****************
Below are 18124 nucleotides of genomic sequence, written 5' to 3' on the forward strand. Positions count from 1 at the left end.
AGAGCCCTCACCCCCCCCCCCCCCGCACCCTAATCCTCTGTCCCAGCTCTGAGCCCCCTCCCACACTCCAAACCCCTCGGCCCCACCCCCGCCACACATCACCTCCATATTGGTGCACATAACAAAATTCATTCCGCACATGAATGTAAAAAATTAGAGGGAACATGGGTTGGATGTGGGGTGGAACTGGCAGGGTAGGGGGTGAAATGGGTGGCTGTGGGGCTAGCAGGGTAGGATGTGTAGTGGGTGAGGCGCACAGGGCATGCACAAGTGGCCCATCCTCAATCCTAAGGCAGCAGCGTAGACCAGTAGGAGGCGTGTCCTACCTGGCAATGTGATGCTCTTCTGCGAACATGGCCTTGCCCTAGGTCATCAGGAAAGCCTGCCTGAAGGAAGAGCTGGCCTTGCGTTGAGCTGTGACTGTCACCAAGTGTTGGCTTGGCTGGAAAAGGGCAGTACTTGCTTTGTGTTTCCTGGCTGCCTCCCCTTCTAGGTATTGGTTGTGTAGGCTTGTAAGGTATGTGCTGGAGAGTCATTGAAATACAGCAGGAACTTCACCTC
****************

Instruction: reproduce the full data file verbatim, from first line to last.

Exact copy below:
Below are 18124 nucleotides of genomic sequence, written 5' to 3' on the forward strand. Positions count from 1 at the left end.
AGAGCCCTCACCCCCCCCCCCCCCGCACCCTAATCCTCTGTCCCAGCTCTGAGCCCCCTCCCACACTCCAAACCCCTCGGCCCCACCCCCGCCACACATCACCTCCATATTGGTGCACATAACAAAATTCATTCCGCACATGAATGTAAAAAATTAGAGGGAACATGGGTTGGATGTGGGGTGGAACTGGCAGGGTAGGGGGTGAAATGGGTGGCTGTGGGGCTAGCAGGGTAGGATGTGTAGTGGGTGAGGCGCACAGGGCATGCACAAGTGGCCCATCCTCAATCCTAAGGCAGCAGCGTAGACCAGTAGGAGGCGTGTCCTACCTGGCAATGTGATGCTCTTCTGCGAACATGGCCTTGCCCTAGGTCATCAGGAAAGCCTGCCTGAAGGAAGAGCTGGCCTTGCGTTGAGCTGTGACTGTCACCAAGTGTTGGCTTGGCTGGAAAAGGGCAGTACTTGCTTTGTGTTTCCTGGCTGCCTCCCCTTCTAGGTATTGGTTGTGTAGGCTTGTAAGGTATGTGCTGGAGAGTCATTGAAATACAGCAGGAACTTCACCTC